The silken throne

Fantasy written by Unseelie_girl on Thursday 3, December 2009

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Description
a select chapter from my work in progress

Overall Rating: 83.9%

This writing has been rated by 2 members, resulting in a rating of 83.9% overall. Below is a breakdown of these results:

Concept/Plot:86.5%
Imagery:85%
Spelling & Grammar:81%
Flow/Rhythm:82%
Vocabulary:85%
Chapter Sixteen Tearing down the stairs two at I time; I lunged for the door and clasped the handle with both hands forcing it back with all my strength. I was surprised to find it unlocked, and stumbled through it as I forced it open, slamming it closed as I stood on the doorstep. I hadn't realised that I had been holding my breath, and it came out as a ragged gasp that shook my body, I inhaled again and filled my lungs with icy air. I stood shivering on the doorstep and watched the clouds continue to allow the rain to fall, hanging low and heavy in the grey sky. I looked down at the flimsy nightdress I was wearing, the lacy bottom already soaked through as it dangled in the puddles forming at my feet, and silently cursed myself for not grabbing the cloak I had left hanging over the dresser. I hesitated, considering going back inside and fetching a jacket, but as I lingered I heard a god-awful crash coming from my room upstairs, and the tail end of a string of curses that managed to sound angelic as Laphaniel spat them out. My name was mentioned once or twice, and the rage behind his words forced me off the step and backing towards the forest. I glanced up and saw his silhouette watching me from the tall window, his figure dark and his face unreadable. As he turned away the light caught his eyes, darkening the lilac pupils to black, so the silver circles around them shone. In truth, he had never looked more of monster. The rain quickly numbed my skin as I ran through the trees, and after spending so many months dancing under their boughs, they no longer terrified me the way they had. I looked back only once, to find Laphaniel's house completely swallowed up by trees, their branches and vines entwined so thickly it was if there had never been a path there to begin with. I ran without direction, and I continued to run until I was bent double with a stitch in my side, gasping in air so cold it made my head spin. I rested my hand on a tree trunk as I leant forward and retched into the ivy-covered floor. I spat and wiped my mouth, sinking to the damp ground so I could catch my breath. I rested my head on my knees and clutched at my aching empty stomach, watching as the rain slipped from the dying leaves and trickled to the mulch that gathered on the ground. Closing my eyes, I felt a cool trickle of moisture slide down over my face, though if it was a tear or merely a stray raindrop, I didn't know. Images, though not quite dreams, for that would have been impossible, flickered in my head. I was unsure if they were really memories or if they had been placed there, forced into my head for the intention of keeping me there, of keeping me His. I allowed them to play on, watching them shift and change like a time stop movie. Some I recalled clearly could still feel the bruises on the soles of my feet from dancing. Others there was nothing but a peculiar sense that I had lost something, or had left a light switch on, without remembering what room or what beloved object I was now without. Pushing my sodden hair from my eyes, I heaved myself to my feet and carried on walking, the twinge in my side aching with each step. I looked back a couple of times, finding the way I had come hidden by creepers and vines, that even as I looked up swept up from the ground and knotted together. "Yeah? Well I'm not going back anyway." I said, mostly to myself as more forest knitted together barring my way back and pushing me forward. I wondered then if I was lost, but could you really be lost, if the only way to go on is forward? It had been far to easy to forget about Niven, she had been pushed from my mind with so little force that my stomach knotted with guilt every time I thought of her. Shunning her memory to take Laphaniel's outstretched hand and dance with him under the moonlight. I closed my eyes to force her dancing silhouette back into my head, to watch as she danced as I just looked on, too afraid of the shadows and the odd creatures that moved with them to move closer. She wouldn't come, and although I no longer saw her when I closed my eyes, I could still hear her echo in my ear as if she were standing right beside me. Find me; God I wanted to, to find her and get the hell out of the woods and never set foot in them ever again. I could move to London with her, bring mum along for the ride, surround us with tower blocks and masses of rust coloured iron railings to keep the bastards out. Even as I envisioned the shabby little flat, surrounded by nothing else but other shabby little flats, I knew my plan was flawed. The trees crept in closer, raking my cheek with their long branches, wooden fingers tinged with autumn dew streaking across my face to leave a trail of grime and blood. Laphaniel was right, I was never going home. I yelled as the branches of a young oak tangled in my hair, forcing me back when I struggled to move on. They came up from the ground, roots breaking the earth to catch my feet as I stumbled on, snatching my hair from my scalp as they pulled me down. Clamping my hand to my throbbing head, I pushed myself up and surged forward, taking in handfuls of ivy and ripping it from their bark, listening to their pained cries with delighted glee. I felt each stinging slap as I ran, felt the ivy snake down and wrap itself around my neck in an attempt to choke me, and felt the creepers slide up my nightshirt, caressing my calf, coiling up my thigh, crawling higher; I cried out, snatching the twisting thing from my leg and snapping it from whatever tree it belonged to. Bringing my hand to my mouth I choked back a sob, and tasted the coppery tang of blood on my fingers, I pulled it back and examined my palm, seeing for the first time the criss-crosses of dozens of tiny cuts that were tattooed across my skin. They weren't deep, but stung like hell as I grabbed onto another piece of fauna and tugged it off my arm, ripping another couple of holes in my hands for the pleasure. I streaked them down my nightdress, smearing the white with blood and filth; the pretty little buttons had been long lost, torn from my chest by a sycamore tree with no personal space boundaries. The fabric gaped at my chest, revealing a flash of white skin, and a little too much breast than I was comfortable with, whilst standing in a forest filled with lecherous trees and shrubbery. I kept moving forward, pushed, shoved or just through my own free will I kept on moving forward. Going back wasn't an option to me, I supposed it stopped being any sort of option a long time ago. Even if the trees gave way and allowed me to pass through, I couldn't go back, I didn't know my way home anymore. I passed through a small clutter of trees and shrieked as I tumbled down the sheer edge that they had been hiding. The wind rushed past my head, an echo of ancient laughter that followed me down as I fell. I reached out my hands to take hold of the roots and dangling branches, but as my fingers scrambled for them they jerked away, letting me slip through. I skidded and somersaulted down, each thump squeezing the air from my lungs as I went arse over face. I took in a mouthful of mud and mulch as I rolled to a stop, landing with the skirt of my nightie wrapped up around my waist. Gasping and choking I pulled myself to my feet, tugging my nightdress back down to cover my body, pushing my finger through the new holes that dotted the fabric. It glistened in front of me, partially hidden by a few oak trees and a sweeping willow that dipped its long green branches across the waters. It was not as beautiful as I remembered it being. Though the waterfalls still crashed down into the perfect blue, and the light still bounced from the ripples caused by the faint breeze that stirred the trees, it was a sinister place. I couldn't stand in awe of its beauty without Laphaniel holding onto my arm to keep me from plunging into its waters. I didn't feel safe without him. The bastard. He terrified me, had struck me and held me captive, yet here I was standing at the edge of the forest and longing to be in his arms. I shuddered as the creepy feeling surrounding the lake refused to disappear. The trees swayed slightly as the wind moved between them, as if bending to listen to some private joke. I stared down at my arms, covered in bruises and bleeding cuts, at the grazes on my knees as they sent me plummeting, I looked up and finally understood. She stood at the side of the lake gazing into the depths, black eyes reflecting the water so for the first time they appeared to have colour. She didn't move, but tilted her head to look at me, she smiled and from where I stood I could see the glint of her tiny pointed teeth. I stood frozen as I stared, and Lily stared back, the twisted smile still slashed across her stark face. I was surprised at the sound of her voice, gone was the harsh rasp that had threatened me before, replaced with a beautiful and terrible song. I preferred the former. The wind echoed, my ragged breath echoed, Lily's song did not. "I've been waiting for you."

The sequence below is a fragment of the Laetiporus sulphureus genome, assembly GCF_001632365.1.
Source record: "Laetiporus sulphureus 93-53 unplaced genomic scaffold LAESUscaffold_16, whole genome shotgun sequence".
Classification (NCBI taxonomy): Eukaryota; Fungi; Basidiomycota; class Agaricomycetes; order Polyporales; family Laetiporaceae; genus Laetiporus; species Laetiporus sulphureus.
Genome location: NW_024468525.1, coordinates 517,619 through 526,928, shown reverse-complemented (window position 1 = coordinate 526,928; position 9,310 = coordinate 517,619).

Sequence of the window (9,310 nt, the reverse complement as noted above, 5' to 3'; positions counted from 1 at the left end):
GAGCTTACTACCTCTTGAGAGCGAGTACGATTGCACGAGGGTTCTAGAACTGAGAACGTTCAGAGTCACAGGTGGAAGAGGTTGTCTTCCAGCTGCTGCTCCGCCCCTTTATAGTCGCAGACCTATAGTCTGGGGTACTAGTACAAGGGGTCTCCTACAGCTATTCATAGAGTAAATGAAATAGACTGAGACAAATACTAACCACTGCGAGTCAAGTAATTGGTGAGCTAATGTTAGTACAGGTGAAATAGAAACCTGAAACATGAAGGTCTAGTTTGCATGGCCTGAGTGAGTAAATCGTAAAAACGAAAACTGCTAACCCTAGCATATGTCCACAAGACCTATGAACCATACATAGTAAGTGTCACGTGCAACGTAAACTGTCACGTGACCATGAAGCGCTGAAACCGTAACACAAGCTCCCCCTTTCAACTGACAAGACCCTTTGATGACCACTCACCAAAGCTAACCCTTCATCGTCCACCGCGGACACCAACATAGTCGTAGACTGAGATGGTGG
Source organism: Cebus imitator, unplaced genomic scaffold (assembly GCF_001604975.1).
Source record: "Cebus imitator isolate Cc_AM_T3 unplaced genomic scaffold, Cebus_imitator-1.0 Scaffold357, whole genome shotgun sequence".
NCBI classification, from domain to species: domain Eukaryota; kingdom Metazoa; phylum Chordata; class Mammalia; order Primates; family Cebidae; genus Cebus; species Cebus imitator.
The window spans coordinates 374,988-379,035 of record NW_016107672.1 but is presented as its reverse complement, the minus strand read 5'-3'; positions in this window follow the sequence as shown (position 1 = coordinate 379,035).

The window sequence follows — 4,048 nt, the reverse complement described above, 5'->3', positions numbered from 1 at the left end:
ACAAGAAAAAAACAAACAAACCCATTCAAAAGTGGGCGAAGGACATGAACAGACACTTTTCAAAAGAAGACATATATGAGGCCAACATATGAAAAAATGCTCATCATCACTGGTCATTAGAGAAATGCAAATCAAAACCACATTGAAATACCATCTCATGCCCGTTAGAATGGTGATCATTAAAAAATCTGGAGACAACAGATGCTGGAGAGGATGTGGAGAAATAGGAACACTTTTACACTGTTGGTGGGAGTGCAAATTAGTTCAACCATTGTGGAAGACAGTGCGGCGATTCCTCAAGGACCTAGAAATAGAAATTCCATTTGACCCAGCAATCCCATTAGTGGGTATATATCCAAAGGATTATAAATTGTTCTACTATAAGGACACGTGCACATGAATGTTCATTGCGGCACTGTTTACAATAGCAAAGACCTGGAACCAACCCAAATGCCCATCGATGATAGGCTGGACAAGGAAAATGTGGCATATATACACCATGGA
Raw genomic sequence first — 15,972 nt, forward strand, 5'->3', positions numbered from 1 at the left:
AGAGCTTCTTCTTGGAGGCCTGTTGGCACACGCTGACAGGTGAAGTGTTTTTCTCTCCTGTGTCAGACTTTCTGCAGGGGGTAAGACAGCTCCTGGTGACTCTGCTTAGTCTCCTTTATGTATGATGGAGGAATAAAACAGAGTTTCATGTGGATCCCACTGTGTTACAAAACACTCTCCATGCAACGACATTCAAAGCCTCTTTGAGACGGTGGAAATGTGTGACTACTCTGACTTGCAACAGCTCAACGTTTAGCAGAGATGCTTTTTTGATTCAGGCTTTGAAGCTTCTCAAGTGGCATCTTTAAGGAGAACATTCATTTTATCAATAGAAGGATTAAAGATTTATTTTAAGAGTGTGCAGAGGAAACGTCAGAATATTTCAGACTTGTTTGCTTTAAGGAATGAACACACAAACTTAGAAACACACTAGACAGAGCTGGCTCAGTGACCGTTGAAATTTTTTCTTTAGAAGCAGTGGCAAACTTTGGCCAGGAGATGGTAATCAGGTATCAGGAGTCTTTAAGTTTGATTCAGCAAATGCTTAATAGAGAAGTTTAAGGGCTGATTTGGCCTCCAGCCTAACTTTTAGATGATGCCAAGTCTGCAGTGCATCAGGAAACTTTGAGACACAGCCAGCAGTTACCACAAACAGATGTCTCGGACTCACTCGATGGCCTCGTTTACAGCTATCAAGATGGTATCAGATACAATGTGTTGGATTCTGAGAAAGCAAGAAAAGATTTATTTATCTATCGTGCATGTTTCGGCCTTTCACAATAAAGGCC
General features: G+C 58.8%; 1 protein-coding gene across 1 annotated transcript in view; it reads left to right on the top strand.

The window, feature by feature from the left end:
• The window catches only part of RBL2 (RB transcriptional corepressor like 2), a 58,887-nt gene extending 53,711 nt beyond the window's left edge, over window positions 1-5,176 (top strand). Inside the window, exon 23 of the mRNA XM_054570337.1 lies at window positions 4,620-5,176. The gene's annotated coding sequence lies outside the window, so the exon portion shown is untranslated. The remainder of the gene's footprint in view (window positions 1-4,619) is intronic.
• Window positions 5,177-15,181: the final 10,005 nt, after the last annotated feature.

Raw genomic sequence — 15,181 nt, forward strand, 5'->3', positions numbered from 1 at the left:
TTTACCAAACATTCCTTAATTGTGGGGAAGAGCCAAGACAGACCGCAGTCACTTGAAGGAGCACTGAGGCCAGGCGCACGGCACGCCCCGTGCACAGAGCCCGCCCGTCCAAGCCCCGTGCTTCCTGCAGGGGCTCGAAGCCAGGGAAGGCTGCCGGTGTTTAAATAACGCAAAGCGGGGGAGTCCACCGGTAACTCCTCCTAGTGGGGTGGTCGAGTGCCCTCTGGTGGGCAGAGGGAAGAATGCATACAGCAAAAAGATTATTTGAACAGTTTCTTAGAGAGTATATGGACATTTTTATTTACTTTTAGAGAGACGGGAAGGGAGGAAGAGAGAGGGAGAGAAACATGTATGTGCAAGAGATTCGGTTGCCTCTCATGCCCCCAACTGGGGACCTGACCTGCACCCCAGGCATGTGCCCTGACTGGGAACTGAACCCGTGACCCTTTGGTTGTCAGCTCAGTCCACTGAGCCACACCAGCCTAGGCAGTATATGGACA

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Comments

    Nicely descriptive.
    The punctuation is a little confusing in places, and makes reading awkward.
    It's nothing a minor clean-up couldn't fix.
    It's different to my own tales of the faerie, and I like it.
    Waiting now for the next part.
    Well Done.
    Nicely done. Could use a bit of cleaning and formatting. Near the end, there is a shift to third person as you introduce a new character. You need to clarify things there; it disrupts the flow.